Trafficking in Tribal Nations: the impact of sex trafficking on Native Americans

Trafficking in Tribal Nations: the impact of sex trafficking on Native Americans

Trafficking in Tribal Nations: the impact of sex trafficking on Native Americans

January 22, 2018

In the United States, January is National Slavery and Human Trafficking Prevention Month. In support of this occasion, the Human Trafficking Search weekly blog seeks to examine areas of the human trafficking crisis that do not typically make the headlines. This week, it focuses on the disproportionate impact of human trafficking on Native American communities.

Native Americans are victimized by human trafficking at rates higher than that of the general population. Though statistics are few and far between, testimony from experts, activists, and tribal leaders – as well as independent investigations – have revealed a disproportionate impact. In a study conducted at four sites in the U.S. and Canada, “an average of 40 percent of women involved in sex trafficking identified as an AI/AN or First Nations,” yet Native women represent 10 percent or less of the general population in the studied communities. Lisa Brunner of the National Indigenous Women’s Resource Center, summarized the problem to Congress in 2013 as such:

“Native women experience violent victimization at a higher rate than any other U.S. population. Congressional findings are that Native American and Alaska Native women are raped 34.1%, more than 1 in 3, will be raped in their lifetime, 64%, more than 6 in 10, will be physically assaulted. Native women are stalked more than twice the rate of other women. Native women are murdered at more than ten times the national average. Non-Indians commit 88% of violent crimes against Native women. Given the above statistical data and the historical roots of violence against Native women, the level of human trafficking given the sparse data collected can only equate to the current epidemic levels we face within our tribal communities and Nations.”

Though sex trafficking is the primary concern of both Tribal Nations and the U.S. Government, it is believed that labor trafficking and exploitation occurs as well, with the victims primarily men. Additionally, there have been a number of allegations of trafficking Native babies for adoption, most notably a 2013 Supreme Court case Adoptive Couple vs. Baby Girl.

Why is human trafficking more prevalent among Native populations? 

Native Americans are considered a vulnerable population. Statistics from the 2010 U.S. Census, National Intimate Partner and Sexual Violence Survey, and GAO Foster Care report illustrate that Native Americans experience higher levels of poverty, rape, and entry into the foster system – all risk factors for trafficking. The proliferation of the fracking industry also contributed to a rise in sex trafficking of Native girls and women as “man camps” were established in remote areas of Minnesota, North Dakota, and South Dakota, creating a high-demand for sex in an environment rampant with drugs, alcohol, and limited supervision. While there was widespread media coverage of the rise of sex trafficking in the Bakken, discussion of its impact on Native girls and women was limited. Cindy McCain, co-Chair of the Arizona Human Trafficking Council and wife of Senator John McCain, argues that “Native Americans are largely overlooked as victims,” further compounding the issue and reinforcing the belief among tribal communities that the U.S. government provides little protection and support. Additionally, some believe the presence of casinos on tribal lands contributes to the demand for sex trafficking; McCain has stated that she has “witnessed with my own eyes six little girls lined up against a wall in a casino outside of Phoenix on display for customers.”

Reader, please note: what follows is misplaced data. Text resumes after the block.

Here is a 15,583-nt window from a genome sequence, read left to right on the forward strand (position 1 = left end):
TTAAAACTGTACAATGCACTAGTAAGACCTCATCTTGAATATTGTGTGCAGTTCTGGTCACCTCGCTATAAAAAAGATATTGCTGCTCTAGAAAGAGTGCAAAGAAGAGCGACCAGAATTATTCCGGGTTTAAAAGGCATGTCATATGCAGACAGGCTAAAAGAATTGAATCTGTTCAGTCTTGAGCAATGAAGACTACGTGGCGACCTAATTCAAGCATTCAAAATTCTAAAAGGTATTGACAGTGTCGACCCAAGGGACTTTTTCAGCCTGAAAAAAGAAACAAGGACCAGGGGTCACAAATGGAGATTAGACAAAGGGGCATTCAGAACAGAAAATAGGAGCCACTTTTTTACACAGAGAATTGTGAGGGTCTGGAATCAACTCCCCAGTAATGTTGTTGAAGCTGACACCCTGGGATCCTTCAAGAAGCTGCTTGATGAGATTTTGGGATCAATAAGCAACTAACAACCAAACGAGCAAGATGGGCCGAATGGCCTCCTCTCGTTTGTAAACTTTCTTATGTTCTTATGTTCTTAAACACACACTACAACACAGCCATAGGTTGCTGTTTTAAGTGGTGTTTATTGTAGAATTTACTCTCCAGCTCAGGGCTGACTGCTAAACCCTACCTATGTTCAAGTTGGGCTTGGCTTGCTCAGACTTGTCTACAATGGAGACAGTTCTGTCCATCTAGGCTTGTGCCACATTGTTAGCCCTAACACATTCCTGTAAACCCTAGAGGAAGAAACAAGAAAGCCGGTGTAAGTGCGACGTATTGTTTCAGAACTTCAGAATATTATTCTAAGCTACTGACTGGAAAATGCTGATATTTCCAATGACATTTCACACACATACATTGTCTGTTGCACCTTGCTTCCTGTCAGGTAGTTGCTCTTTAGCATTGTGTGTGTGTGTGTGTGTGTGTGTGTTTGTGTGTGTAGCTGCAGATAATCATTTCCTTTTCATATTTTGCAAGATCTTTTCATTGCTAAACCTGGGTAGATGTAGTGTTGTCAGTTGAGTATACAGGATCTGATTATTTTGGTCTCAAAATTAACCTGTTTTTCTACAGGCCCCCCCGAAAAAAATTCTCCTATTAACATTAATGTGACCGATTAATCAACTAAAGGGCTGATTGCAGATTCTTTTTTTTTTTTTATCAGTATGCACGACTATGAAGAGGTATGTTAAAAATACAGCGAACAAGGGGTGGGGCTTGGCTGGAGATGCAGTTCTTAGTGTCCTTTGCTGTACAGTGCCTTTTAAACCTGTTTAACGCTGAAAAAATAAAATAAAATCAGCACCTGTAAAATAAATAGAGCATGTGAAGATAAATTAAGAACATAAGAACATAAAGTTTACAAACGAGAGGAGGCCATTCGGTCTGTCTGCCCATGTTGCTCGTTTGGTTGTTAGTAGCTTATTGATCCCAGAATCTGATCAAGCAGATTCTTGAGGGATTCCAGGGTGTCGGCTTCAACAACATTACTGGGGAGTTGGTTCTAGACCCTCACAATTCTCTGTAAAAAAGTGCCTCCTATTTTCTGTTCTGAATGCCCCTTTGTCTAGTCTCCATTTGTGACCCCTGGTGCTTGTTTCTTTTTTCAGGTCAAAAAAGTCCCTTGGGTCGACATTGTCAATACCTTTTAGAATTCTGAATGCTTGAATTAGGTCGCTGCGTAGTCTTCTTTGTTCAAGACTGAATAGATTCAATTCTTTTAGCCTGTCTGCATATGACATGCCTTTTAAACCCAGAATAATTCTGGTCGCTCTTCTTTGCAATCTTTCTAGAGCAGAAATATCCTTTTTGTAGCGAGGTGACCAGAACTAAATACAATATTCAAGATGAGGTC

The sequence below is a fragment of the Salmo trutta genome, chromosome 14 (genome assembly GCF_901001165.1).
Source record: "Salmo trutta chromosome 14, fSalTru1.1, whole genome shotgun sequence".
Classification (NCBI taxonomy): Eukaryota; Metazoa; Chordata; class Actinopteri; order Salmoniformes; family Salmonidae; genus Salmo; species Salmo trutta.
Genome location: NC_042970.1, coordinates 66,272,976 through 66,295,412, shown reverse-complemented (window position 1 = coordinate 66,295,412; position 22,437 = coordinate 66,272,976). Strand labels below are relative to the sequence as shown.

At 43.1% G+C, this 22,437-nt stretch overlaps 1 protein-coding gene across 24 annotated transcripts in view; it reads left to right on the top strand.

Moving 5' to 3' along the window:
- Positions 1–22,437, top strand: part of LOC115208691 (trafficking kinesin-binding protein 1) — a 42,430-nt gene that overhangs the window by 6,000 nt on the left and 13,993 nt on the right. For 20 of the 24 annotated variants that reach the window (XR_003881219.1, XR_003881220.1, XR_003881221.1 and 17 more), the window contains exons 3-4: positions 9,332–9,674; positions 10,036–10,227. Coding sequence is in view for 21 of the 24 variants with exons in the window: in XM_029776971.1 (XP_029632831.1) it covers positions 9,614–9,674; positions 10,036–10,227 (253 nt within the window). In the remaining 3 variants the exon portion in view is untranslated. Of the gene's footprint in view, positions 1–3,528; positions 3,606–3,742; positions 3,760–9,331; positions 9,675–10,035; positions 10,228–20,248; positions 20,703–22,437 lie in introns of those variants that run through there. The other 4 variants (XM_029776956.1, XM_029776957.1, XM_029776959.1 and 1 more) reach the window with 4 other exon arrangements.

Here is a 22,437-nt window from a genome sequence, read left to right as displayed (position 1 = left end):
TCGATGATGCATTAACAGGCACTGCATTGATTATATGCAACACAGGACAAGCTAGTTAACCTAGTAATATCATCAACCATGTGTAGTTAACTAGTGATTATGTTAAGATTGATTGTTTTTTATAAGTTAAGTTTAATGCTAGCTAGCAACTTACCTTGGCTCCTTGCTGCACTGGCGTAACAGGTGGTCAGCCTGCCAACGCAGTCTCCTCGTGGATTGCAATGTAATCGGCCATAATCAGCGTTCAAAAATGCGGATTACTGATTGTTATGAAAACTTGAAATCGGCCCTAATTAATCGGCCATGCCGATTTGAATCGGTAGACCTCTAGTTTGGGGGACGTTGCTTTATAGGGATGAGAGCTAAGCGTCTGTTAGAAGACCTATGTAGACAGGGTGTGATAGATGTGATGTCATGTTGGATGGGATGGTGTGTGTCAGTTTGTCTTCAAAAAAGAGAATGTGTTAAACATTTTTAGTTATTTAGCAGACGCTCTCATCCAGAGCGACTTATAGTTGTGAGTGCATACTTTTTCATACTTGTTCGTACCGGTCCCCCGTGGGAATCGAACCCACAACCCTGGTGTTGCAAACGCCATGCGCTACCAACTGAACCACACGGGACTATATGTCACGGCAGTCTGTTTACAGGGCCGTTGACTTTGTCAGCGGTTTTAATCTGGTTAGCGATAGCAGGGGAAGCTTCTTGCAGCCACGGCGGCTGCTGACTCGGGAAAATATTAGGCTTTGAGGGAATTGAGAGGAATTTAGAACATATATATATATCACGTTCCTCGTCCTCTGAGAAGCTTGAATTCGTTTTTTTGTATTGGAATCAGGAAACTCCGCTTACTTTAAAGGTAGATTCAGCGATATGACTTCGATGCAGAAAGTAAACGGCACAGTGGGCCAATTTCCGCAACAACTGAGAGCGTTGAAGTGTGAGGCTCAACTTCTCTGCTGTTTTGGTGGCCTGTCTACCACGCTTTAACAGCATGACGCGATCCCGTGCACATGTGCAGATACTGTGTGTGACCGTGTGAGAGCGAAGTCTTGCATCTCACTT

The prevalence of sex trafficking of Native Americans is not solely based on the multiple risk factors associated with the community; it is, in many ways, a continuation of the marginalization of Native populations in the United States. Native women have been fetishized, bought, sold, and traded since initial European colonization of the American continent. The trauma experienced by Tribal Nations at the hands of the U.S. government has contributed to high levels of poverty and substance abuse, as well as isolation and distrust of authority that can both increase the likelihood of trafficking and complicate the legal response.

There are a number of challenges to addressing human trafficking in tribal communities that are unique to the Native American experience. As with all human trafficking, the covert nature of the crime makes statistics difficult to ascertain. This is further complicated by the lack of disaggregated data, which limits agencies from identifying the magnitude of the issue, “of the four federal agencies that handle human-trafficking cases, only one records the race or ethnicity of the victim.” There are also overlapping jurisdictional issues between tribal, state, and federal governments that allow perpetrators to slip through the cracks and creates gaps in communication between agencies. For instance, non-Native Americans cannot be arrested or prosecuted by tribes – instead they fall under federal jurisdiction – allowing non-Native traffickers to operate with little risk. A 2012 UN Report estimates that almost 80 percent of rapes of Native women occur at the hands of non-Native men, highlighting this dangerous gap in enforcement. Support services for at-risk individuals and survivors are also limited for Native American girls and women due to a lack of resources. For example, a 2016 survey identified a large gap in access to services; over two-thirds of the 650 tribal lands reviewed experienced a significant dearth of access to sexual assault examiners and sexual assault response team programs, while 381 reported no service coverage within an hour’s driving distance.